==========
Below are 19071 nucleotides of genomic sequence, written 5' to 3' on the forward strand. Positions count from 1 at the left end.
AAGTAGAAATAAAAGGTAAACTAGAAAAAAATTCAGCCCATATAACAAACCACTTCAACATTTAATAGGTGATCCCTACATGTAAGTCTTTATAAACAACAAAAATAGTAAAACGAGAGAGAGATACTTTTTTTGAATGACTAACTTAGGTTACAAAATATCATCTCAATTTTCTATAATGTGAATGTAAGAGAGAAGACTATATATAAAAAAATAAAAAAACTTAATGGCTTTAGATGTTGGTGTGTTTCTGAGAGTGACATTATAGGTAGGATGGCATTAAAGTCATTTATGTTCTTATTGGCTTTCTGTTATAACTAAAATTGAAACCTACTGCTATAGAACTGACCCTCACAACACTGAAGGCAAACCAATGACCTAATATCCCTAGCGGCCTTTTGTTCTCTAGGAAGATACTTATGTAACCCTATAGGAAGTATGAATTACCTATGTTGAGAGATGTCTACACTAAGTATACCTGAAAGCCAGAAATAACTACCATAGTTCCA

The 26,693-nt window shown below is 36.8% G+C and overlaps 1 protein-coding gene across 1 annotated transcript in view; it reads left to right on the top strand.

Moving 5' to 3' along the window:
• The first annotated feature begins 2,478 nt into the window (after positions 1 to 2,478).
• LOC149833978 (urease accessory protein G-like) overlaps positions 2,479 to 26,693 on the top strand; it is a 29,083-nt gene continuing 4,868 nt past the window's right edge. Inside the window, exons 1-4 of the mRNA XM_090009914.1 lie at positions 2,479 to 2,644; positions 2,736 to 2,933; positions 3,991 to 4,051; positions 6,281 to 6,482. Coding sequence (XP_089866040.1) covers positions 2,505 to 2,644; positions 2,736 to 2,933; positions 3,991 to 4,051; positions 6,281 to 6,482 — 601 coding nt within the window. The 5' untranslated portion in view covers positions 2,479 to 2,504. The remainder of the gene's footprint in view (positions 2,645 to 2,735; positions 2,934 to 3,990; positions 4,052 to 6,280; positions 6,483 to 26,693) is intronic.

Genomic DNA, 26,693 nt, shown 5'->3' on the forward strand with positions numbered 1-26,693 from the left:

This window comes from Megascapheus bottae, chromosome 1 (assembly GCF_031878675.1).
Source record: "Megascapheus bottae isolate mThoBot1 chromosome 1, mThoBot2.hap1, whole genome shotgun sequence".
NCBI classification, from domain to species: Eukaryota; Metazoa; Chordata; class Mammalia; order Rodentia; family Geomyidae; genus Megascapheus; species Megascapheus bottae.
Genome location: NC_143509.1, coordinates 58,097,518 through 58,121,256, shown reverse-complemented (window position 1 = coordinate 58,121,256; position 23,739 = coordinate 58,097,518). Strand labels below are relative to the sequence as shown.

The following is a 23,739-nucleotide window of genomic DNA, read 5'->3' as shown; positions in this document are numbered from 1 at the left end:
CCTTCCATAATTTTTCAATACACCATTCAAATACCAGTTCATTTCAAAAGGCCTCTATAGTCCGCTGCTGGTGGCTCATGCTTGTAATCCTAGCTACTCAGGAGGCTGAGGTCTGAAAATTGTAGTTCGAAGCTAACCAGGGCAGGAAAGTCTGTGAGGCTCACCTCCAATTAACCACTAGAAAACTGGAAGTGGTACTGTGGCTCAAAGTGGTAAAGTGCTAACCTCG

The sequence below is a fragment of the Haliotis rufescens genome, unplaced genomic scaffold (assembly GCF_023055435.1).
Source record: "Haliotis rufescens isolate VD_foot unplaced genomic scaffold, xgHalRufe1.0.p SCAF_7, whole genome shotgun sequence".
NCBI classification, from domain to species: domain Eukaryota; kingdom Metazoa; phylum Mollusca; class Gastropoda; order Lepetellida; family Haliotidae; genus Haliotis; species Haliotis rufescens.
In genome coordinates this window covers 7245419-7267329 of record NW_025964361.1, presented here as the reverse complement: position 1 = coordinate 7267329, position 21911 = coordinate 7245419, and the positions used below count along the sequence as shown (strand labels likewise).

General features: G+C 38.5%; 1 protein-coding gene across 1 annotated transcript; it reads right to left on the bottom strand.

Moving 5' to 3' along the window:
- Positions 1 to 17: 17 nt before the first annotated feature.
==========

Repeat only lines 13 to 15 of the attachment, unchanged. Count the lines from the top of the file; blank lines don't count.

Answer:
CCTTCCATAATTTTTCAATACACCATTCAAATACCAGTTCATTTCAAAAGGCCTCTATAGTCCGCTGCTGGTGGCTCATGCTTGTAATCCTAGCTACTCAGGAGGCTGAGGTCTGAAAATTGTAGTTCGAAGCTAACCAGGGCAGGAAAGTCTGTGAGGCTCACCTCCAATTAACCACTAGAAAACTGGAAGTGGTACTGTGGCTCAAAGTGGTAAAGTGCTAACCTCG

The sequence below is a fragment of the Haliotis rufescens genome, unplaced genomic scaffold (assembly GCF_023055435.1).
Source record: "Haliotis rufescens isolate VD_foot unplaced genomic scaffold, xgHalRufe1.0.p SCAF_7, whole genome shotgun sequence".